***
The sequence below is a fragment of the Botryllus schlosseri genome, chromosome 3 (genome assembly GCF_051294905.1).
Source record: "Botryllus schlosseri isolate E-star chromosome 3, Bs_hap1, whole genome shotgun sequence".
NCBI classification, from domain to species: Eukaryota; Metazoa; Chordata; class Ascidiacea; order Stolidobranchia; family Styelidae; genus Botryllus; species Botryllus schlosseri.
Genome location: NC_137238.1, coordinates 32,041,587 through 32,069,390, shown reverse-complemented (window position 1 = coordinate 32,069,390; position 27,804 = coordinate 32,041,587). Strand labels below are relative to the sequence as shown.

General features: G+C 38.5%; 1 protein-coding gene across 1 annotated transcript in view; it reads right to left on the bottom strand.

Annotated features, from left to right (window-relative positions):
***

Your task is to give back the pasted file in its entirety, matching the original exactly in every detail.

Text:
The sequence below is a fragment of the Botryllus schlosseri genome, chromosome 3 (genome assembly GCF_051294905.1).
Source record: "Botryllus schlosseri isolate E-star chromosome 3, Bs_hap1, whole genome shotgun sequence".
NCBI classification, from domain to species: Eukaryota; Metazoa; Chordata; class Ascidiacea; order Stolidobranchia; family Styelidae; genus Botryllus; species Botryllus schlosseri.
Genome location: NC_137238.1, coordinates 32,041,587 through 32,069,390, shown reverse-complemented (window position 1 = coordinate 32,069,390; position 27,804 = coordinate 32,041,587). Strand labels below are relative to the sequence as shown.

General features: G+C 38.5%; 1 protein-coding gene across 1 annotated transcript in view; it reads right to left on the bottom strand.

Annotated features, from left to right (window-relative positions):